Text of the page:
Adamson’s Cru[de] Arguments for God – Part 3

Adamson’s Cru[de] Arguments for God – Part 3 May 1, 2016

Campus Crusade for Christ sponsored a website called EveryStudent.com, a site that targets college students as its primary audience.  The director of the website is Marilyn Adamson.   Adamson wrote a key article for the website called “Is There a God?” which provides six reasons in support of the claim that God exists.   Adamson completely destroys her own credibility in the opening paragraphs of the article where she presents an obviously bad argument that constitutes the first of the six reasons.

I had planned to address a possible reply to my objection in this post, a reply asserting that cosmic pluralism is a speculative theory which has not been established by scientific observations and evidence.  However, it is more important to clarify Adamson’s initial argument for the existence of God, so I will address this reply to my objection in another post later in this series.

A portion of Adamson’s first argument is presented in the opening paragraphs, and it can be summarized in two sentences:

(SJR) The size of the Earth is just right, so that the Earth can sustain plant, animal and human life.

(RDS) The Earth is the right distance from the Sun, so that the Earth can sustain plant, animal and human life.

In the previous post in this series, I have already presented a major objection to this argument.  But before I go any further, I think it would be helpful to clarify Adamson’s reasoning.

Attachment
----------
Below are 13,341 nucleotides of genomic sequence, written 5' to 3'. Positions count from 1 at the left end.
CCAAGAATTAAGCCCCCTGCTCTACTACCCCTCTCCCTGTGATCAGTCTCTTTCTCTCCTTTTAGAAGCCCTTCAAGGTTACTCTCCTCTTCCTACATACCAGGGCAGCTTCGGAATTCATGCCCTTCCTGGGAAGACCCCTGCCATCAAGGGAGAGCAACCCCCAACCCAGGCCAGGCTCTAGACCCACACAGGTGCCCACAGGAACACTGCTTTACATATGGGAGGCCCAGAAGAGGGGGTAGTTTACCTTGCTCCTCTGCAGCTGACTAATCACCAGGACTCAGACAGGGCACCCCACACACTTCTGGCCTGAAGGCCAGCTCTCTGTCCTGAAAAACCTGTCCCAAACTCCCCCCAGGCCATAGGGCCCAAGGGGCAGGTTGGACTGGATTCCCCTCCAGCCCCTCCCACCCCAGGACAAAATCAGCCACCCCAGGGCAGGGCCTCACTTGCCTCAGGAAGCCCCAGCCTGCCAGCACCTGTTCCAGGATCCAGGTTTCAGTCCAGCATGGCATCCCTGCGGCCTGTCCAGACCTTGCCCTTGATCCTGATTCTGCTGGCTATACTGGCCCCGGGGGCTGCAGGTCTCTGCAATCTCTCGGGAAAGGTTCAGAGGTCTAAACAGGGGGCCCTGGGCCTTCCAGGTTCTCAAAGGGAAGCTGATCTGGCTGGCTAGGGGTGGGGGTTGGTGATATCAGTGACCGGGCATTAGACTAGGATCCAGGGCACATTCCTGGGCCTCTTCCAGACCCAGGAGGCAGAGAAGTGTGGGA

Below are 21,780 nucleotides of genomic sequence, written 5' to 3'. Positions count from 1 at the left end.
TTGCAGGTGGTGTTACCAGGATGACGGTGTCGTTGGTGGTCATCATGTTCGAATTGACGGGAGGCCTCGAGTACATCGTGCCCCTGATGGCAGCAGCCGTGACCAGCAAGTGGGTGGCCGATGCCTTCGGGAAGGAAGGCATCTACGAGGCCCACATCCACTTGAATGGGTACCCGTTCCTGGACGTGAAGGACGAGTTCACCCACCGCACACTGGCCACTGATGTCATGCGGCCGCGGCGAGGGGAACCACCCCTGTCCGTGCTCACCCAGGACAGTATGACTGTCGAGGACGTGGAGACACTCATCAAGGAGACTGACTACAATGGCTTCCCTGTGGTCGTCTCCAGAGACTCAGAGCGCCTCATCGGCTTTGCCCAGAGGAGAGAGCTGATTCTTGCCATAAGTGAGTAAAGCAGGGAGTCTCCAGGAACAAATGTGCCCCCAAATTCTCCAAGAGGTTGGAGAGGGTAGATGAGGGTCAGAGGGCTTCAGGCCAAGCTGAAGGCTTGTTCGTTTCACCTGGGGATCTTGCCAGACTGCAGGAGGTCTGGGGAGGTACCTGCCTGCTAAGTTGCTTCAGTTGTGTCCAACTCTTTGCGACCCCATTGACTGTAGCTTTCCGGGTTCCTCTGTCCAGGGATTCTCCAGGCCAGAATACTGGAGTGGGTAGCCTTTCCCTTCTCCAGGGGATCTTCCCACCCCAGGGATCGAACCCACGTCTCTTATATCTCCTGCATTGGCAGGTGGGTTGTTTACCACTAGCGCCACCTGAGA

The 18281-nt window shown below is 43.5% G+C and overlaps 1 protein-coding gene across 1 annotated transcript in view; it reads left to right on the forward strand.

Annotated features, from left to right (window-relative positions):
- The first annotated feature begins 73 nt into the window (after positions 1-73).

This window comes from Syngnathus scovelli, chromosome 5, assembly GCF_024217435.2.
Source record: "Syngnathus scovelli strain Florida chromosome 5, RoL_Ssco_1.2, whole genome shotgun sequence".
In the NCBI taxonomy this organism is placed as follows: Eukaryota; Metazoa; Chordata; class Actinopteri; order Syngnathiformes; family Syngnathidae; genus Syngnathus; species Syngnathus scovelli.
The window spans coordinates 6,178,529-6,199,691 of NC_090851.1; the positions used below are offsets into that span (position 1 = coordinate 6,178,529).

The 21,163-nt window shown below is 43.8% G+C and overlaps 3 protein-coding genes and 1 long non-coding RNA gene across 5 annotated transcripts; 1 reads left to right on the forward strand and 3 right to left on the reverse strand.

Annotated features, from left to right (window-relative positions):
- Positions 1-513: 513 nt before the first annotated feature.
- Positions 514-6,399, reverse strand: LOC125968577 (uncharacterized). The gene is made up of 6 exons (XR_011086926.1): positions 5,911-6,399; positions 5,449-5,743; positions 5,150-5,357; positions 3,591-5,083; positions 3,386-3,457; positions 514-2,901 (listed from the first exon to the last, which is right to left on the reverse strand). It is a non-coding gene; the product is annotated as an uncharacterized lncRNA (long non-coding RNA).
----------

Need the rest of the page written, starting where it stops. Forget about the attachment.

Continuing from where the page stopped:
One serious problem with Adamson’s arguments is that they are very sketchy and thus are unclear. Most of her argument for this first point is left unstated, which means that it is the readers of her article who must do all the heavy lifting.   In order to thoughtfully and critically evaluate her reasoning, one must first read between the lines in order to guess at the missing premises and inferences that were left out of her presentation of this argument.

Although it would be possible to make use of the above two premises in a sophisticated version of a Fine Tuning argument, it is clear that this is NOT what Adamson had in mind.  The most obvious clue to her intentions comes in the following sentence from her presentation of the first argument (emphasis added by me):

Earth is the only known planet equipped with an atmosphere of the right mixture of gases to sustain plant, animal and human life.

This sentence implies that the Earth is a rare or unique planet in having properties that make it capable of sustaining plant, animal and human life.  Such a claim does not fit well with a Fine Tuning type of argument.